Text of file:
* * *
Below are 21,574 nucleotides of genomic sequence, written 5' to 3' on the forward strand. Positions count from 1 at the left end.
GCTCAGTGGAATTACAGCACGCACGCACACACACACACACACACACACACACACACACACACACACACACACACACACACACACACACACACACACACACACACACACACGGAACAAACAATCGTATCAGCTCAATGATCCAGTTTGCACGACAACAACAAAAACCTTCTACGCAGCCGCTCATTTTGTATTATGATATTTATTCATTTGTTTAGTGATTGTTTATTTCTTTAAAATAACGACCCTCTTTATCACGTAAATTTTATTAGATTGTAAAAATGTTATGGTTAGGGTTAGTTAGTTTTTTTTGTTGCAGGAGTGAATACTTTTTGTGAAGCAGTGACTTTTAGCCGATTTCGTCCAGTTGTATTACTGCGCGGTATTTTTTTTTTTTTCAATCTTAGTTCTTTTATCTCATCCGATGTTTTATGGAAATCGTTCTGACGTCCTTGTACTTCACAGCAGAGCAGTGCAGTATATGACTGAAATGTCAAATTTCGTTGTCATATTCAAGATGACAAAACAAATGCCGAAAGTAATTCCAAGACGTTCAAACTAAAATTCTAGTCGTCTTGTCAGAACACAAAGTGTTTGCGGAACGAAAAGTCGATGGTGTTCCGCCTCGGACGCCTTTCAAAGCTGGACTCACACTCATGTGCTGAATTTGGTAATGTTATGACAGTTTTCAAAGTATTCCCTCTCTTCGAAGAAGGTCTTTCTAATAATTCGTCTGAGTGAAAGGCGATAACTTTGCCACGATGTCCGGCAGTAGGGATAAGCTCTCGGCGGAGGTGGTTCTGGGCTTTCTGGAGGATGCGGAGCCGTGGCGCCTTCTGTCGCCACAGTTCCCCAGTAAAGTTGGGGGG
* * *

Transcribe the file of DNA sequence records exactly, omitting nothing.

Below are 21,574 nucleotides of genomic sequence, written 5' to 3' on the forward strand. Positions count from 1 at the left end.
GCTCAGTGGAATTACAGCACGCACGCACACACACACACACACACACACACACACACACACACACACACACACACACACACACACACACACACACACACACACACACACACGGAACAAACAATCGTATCAGCTCAATGATCCAGTTTGCACGACAACAACAAAAACCTTCTACGCAGCCGCTCATTTTGTATTATGATATTTATTCATTTGTTTAGTGATTGTTTATTTCTTTAAAATAACGACCCTCTTTATCACGTAAATTTTATTAGATTGTAAAAATGTTATGGTTAGGGTTAGTTAGTTTTTTTTGTTGCAGGAGTGAATACTTTTTGTGAAGCAGTGACTTTTAGCCGATTTCGTCCAGTTGTATTACTGCGCGGTATTTTTTTTTTTTTCAATCTTAGTTCTTTTATCTCATCCGATGTTTTATGGAAATCGTTCTGACGTCCTTGTACTTCACAGCAGAGCAGTGCAGTATATGACTGAAATGTCAAATTTCGTTGTCATATTCAAGATGACAAAACAAATGCCGAAAGTAATTCCAAGACGTTCAAACTAAAATTCTAGTCGTCTTGTCAGAACACAAAGTGTTTGCGGAACGAAAAGTCGATGGTGTTCCGCCTCGGACGCCTTTCAAAGCTGGACTCACACTCATGTGCTGAATTTGGTAATGTTATGACAGTTTTCAAAGTATTCCCTCTCTTCGAAGAAGGTCTTTCTAATAATTCGTCTGAGTGAAAGGCGATAACTTTGCCACGATGTCCGGCAGTAGGGATAAGCTCTCGGCGGAGGTGGTTCTGGGCTTTCTGGAGGATGCGGAGCCGTGGCGCCTTCTGTCGCCACAGTTCCCCAGTAAAGTTGGGGGG